Halton NHS bosses defend £53m Runcorn health campus plan

New health and wellbeing campus Image copyright Halton and Warrington Hospitals
Image caption Hospital bosses say the proposed development would free up beds on acute wards

Hospital bosses have defended proposals to build a £53m "state of the art" health and wellbeing campus in one of the most deprived areas of England.

The plans would see land around Halton General Hospital transformed into a "healthy new town" site.

A public consultation meeting in Runcorn on Tuesday also heard it would include plans for a gym, swimming pool, new homes, nursery and a care home.

But some local residents believe the money could be put to better use.

Mel Pickup, chief executive of Halton and Warrington Hospitals, said the campus's purpose was to provide an integrated model of health and social care focusing on patients living longer, healthier, and more independent lives.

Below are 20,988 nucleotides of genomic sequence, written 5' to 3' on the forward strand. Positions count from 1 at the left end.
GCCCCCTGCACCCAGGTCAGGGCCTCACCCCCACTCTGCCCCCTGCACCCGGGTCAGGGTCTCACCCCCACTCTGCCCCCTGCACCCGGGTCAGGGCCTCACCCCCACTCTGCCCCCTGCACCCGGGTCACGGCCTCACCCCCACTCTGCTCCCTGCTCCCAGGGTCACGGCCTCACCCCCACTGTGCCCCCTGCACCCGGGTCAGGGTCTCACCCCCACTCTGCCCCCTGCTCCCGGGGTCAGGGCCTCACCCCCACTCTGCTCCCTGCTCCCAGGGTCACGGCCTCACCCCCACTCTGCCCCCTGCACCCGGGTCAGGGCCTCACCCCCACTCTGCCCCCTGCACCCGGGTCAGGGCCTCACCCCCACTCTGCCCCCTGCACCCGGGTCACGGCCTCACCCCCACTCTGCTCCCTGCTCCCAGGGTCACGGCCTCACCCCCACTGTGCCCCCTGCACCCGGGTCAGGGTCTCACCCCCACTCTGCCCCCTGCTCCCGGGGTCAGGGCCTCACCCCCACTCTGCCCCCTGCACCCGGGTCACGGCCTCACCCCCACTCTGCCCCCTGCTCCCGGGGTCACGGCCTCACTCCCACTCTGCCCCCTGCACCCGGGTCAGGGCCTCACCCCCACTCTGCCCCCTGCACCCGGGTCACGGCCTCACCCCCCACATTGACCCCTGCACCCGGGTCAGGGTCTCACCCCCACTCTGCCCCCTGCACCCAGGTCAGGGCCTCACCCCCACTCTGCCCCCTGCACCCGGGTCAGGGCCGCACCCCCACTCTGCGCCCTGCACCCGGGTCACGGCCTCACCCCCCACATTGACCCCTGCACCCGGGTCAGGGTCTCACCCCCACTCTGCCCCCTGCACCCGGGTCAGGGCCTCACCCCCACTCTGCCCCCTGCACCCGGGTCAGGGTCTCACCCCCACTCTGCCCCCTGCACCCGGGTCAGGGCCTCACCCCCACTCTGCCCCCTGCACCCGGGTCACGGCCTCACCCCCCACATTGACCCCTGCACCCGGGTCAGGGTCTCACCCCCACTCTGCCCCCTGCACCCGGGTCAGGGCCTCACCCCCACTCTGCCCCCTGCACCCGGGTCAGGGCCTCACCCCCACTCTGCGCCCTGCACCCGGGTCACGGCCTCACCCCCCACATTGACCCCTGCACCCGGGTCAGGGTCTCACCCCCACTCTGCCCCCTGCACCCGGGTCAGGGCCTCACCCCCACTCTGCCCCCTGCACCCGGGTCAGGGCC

She was interrupted repeatedly by local residents, though, who questioned why the money could not be spent instead on providing an A&E department or stroke ward in Halton.

'Urgent care'

One resident called the proposed campus "a glorified walk-in centre."

And Mark Adkins, from Runcorn, said: "It doesn't matter how good the facilities are in specific areas - if you don't get to critical care in the time required, you will die."

Halton hospital delivers services including planned care, urgent care and mental health services, but the nearest critical care units are up to 10 miles away in Warrington and Whiston.

All services at Runcorn hospital would be transferred to the Health and Wellbeing campus but no new medical services have been proposed.

Ms Pickup said the new campus, which would also contain a rehabilitation unit, allotment space, walk paths and community centres, will free beds on acute wards by providing out-of-hospital alternatives.

Last week, Halton hospital was unsuccessful in a bid for £40m worth of funding from NHS England.

It plans to re-submit the bid in August, but is considering a "cocktail of different options" for how they will fund the campus - estimated to be about £53m.

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